If Video’s Battleground is Fought Solely on Cost, Who Wins the War?

Generally speaking, as consumers, we understand that our purchase decisions hinge on two variables: quality or quantity. For instance, do we buy two pairs of moderately priced running shoes, or the state-of-the-art runners with the promise of record-shattering performance? It all depends on your goals and expectations, of course. Are you planning to run a marathon next week, or you looking to leave a spare pair at the gym? The point is, we get it. There’s a given price for a given outcome. 


For those of us in the media planning and buying space - who are spending other people’s money - these same rules apply. Whether we’re acting as agents for brands, or we are the brands, the goal is the same—to drive ROI. So what happens when the focus becomes more about quantity than quality—and what does this do to the results?


It’s easy to understand why a video advertiser might be tempted to take the quantity-first strategy. As a relatively new player within the media world, online video continues to prove its value in terms of ROI. Adding to the confusion is the fact that online video comes in two distinct varieties. There is the more ubiquitous long-tail video inventory, and the premium, television-like programming that costs a bit more. But does it really? Or does higher ROI actually tip the playing field in premium video’s favor? The answer: “It depends what you’re looking for.”


At Videology, we see the demand for both quantity—what generally falls into the category of Real-time Biddable (RTB) inventory—and quality—or the more premium inventory sold in reserved, upfront buys. Each can be used separately, or in conjunction, because they deliver on two very different strategies simultaneously. Reserved, premium buys are more akin to television buying, offering guaranteed delivery at a fixed cost over a given time period. In the end, they offer the same certainty of TV, and adhere to the tried-and-true strategies that brands know move sales.


On the agency side of the house, this premium inventory is often made available through private marketplace exchanges that allow agency holding companies to leverage their premium upfront agreements (scale and price), while holistically managing de-duplicated reach and frequency across multiple partners to drive better efficiency, overlay data, reveal an increase in supply and ultimately better ROI. In the production-heavy, scale challenged world of video, maximizing efficiency and illuminating waste is a clear advantage.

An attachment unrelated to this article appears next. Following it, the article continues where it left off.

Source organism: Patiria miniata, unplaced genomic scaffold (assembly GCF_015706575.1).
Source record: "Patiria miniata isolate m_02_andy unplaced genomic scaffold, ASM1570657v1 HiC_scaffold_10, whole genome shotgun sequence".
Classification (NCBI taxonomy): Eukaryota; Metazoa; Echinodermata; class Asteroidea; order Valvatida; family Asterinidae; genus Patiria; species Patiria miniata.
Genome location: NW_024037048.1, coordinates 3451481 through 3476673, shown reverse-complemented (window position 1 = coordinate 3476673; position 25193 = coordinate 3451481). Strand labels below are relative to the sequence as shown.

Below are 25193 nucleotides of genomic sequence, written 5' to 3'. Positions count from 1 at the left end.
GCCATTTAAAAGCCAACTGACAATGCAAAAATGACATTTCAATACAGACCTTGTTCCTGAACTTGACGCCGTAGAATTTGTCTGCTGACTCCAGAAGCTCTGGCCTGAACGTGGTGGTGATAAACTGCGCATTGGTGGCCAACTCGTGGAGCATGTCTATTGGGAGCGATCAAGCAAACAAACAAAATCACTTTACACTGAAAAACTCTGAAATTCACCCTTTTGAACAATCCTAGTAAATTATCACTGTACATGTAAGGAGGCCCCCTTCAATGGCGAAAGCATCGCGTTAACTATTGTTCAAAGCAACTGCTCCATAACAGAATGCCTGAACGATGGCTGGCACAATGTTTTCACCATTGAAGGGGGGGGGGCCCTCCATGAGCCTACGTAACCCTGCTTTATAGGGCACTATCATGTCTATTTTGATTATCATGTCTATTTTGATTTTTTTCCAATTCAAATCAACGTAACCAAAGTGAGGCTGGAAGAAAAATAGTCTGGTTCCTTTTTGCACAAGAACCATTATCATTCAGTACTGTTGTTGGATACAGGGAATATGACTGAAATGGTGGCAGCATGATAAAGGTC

That is not to say that RTB doesn’t offer advantages for certain advertisers. Undoubtedly there’s value in each of the different media buying models, but the best campaigns are generally driven through a mixture of both. Inventory should be distributed based on what’s important to an advertiser. An ongoing campaign for an established brand with limited targeting requirements may do well with primarily RTB campaigns. A more time-sensitive campaign focused on seasonality, product launches or more specific buying targets may require more of an upfront buying model. Ultimately, a buyer will be using two main metrics to measure the effectiveness of their strategy: performance and cost. 


When it comes to programmatic video buying, when the buying strategy leans too far in favor of cost alone, this often leads down the RTB-only path. In the programmatic digital display world this may work well, as supply is abundant and KPIs are more straightforward. But video is different. Premium inventory is scarce, and RTB campaigns will not always deliver optimally against many of the metrics that brand-centric advertisers value most. 


So buyer beware. Ultimately, as consumers we want choice and brand marketers do too. But let’s not forget that in almost all instances, you get what you pay for. Is it better to purchase at a lower rate and run the risk of not getting all that was expected, or is it more valuable to pay more for better targeting and guaranteed delivery? The choice should be based on each brand’s and product’s KPIs, rather than simply price. If price is the sole battleground, the win may not be apparent in the results, which is what we’re all fighting for in the end.

Ryan Ladisa

Vice President, Sales, Canada

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